All the best,

    Bob

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  5. Waterproof glue is half the answer. Did you use normal white glue? Try cascamite, needs mixing but don't collapse in water. Plus screws, as mentioned, and probably some sort of protection for the wood surface (vaseline?)
    Had you thought of vacuum forming? Probably too much work involving hoovers etc., for the job in hand.

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  6. Joppy,

    Thanks for the advice. I did use what claimed to be both water and heat-proof glue ... but turned out to be neither.

    I will certainly treat the wood (and screw the pieces together) next time, but I think that building a vacuum forming machine might be a step too far ... at the moment!

    All the best,

    Bob

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  7. I have had some success with using a heat gun to mould and draw form ABS. I see no reason why it wouldn't work on styrene.

    One has better control over where the heat goes but handling the warm plastic in your current setup could be difficult.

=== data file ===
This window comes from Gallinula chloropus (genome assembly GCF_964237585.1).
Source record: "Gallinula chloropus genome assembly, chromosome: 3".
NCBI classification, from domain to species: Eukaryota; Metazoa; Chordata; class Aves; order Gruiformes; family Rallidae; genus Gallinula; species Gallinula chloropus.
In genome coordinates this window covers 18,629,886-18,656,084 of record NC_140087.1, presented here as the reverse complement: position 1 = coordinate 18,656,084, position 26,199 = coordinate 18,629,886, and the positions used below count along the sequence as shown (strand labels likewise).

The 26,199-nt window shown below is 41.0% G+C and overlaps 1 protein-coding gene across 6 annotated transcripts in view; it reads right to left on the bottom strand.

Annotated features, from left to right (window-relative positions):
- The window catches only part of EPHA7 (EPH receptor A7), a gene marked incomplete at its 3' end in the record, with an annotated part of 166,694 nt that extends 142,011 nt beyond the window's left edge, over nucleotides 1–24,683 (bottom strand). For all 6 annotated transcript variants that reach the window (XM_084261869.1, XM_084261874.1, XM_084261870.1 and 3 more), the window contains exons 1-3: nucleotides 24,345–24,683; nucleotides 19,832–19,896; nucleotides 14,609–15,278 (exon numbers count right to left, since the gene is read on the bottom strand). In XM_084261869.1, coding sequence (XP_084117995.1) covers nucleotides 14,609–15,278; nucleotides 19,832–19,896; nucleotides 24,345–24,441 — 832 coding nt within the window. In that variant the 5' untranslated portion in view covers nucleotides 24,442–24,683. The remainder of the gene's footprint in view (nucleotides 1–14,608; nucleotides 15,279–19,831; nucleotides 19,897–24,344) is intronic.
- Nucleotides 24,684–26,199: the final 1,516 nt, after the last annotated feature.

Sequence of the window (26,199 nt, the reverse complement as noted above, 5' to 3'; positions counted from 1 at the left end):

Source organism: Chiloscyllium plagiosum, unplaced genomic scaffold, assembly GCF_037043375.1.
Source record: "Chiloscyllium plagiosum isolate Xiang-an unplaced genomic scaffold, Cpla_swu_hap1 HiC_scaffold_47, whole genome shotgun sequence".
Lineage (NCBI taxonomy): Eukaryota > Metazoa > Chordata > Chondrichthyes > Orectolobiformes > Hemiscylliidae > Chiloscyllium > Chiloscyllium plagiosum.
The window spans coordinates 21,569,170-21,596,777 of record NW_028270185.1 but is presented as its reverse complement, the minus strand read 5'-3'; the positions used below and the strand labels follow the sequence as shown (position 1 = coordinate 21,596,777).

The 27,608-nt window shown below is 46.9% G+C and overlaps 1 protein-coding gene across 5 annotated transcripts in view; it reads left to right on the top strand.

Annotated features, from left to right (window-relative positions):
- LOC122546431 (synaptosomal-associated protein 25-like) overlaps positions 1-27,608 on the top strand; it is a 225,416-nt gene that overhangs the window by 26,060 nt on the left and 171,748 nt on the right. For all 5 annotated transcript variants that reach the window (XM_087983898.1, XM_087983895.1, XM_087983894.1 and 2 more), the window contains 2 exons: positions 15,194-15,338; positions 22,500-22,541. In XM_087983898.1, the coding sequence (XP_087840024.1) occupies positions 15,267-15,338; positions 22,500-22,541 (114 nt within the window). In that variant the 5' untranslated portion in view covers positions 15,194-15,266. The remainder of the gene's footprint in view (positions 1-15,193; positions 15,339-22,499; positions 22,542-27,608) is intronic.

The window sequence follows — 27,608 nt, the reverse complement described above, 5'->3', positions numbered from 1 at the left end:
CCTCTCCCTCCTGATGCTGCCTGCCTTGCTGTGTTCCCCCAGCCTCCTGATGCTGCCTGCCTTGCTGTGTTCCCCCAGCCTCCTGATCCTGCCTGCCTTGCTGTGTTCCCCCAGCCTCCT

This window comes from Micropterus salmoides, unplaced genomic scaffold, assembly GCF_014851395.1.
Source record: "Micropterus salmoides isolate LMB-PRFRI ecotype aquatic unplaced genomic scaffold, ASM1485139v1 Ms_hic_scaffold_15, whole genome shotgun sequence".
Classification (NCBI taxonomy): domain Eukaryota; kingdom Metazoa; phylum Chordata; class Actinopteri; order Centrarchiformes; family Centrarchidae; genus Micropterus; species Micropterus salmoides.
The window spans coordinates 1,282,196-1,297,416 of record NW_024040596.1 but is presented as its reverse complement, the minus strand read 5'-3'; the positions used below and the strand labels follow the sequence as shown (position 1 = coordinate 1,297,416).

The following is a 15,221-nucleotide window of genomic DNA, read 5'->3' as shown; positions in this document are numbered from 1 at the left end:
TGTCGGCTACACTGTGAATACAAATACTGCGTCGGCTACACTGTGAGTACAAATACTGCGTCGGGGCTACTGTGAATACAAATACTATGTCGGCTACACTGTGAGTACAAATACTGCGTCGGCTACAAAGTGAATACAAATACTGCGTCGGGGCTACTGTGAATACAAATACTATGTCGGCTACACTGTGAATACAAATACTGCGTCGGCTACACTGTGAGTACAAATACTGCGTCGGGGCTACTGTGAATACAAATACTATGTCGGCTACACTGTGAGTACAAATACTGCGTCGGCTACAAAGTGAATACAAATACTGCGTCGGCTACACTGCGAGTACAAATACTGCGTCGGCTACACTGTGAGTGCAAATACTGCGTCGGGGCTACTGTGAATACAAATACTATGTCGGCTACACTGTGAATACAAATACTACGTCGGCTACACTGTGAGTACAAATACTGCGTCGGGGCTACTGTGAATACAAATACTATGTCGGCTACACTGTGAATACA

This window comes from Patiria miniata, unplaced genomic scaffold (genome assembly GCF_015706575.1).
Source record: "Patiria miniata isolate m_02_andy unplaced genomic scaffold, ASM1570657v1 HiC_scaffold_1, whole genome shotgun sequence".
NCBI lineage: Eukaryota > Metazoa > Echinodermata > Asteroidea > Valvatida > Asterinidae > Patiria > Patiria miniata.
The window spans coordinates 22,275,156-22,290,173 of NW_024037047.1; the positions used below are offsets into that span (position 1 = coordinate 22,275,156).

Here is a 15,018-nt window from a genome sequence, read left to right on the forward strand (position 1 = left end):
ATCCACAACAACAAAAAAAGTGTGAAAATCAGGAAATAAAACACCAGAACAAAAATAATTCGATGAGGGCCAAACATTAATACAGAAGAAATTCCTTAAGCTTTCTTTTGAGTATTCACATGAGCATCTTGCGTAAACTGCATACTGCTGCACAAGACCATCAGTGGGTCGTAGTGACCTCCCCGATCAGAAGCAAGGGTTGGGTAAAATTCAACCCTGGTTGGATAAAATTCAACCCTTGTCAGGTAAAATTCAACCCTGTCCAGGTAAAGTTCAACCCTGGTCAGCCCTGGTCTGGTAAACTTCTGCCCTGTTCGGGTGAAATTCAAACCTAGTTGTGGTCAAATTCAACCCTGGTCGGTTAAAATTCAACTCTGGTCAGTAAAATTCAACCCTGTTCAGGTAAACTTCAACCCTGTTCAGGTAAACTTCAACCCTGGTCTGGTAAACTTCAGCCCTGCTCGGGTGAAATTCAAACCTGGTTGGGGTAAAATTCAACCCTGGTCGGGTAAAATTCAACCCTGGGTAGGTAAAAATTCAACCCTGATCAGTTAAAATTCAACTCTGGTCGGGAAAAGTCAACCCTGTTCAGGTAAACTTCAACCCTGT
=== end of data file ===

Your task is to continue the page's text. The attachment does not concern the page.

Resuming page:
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  8. Pat G,

    Thanks for your suggestion.

    The only time I have used a heat gun, it was to strip paint ... and I don't know if it has the sort of temperature control I would need to use with Plasticard without melting it or setting the wooden components on fire.

    I do have a vague idea forming in my mind for a possible way forward, and I may give it a try tomorrow if I can. If it works, I will write a blog entry about it ... and if it doesn't I will probably write one anyway!

    All the best,

    Bob

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  9. Using a heat gun needs practice and a lot of judicious "wafting" Bob, but once you have the hang of it, it is quick and reliable. I use it for modifying insoles for patients.

    My suggestion would be to warm the plastic until it just starts to become softer, fold it around the former and clamp it, then warm it a bit more to take the stress out. Plunge it quickly into cold water to set it, then air cool. You could skip the water cool stage and it should still work.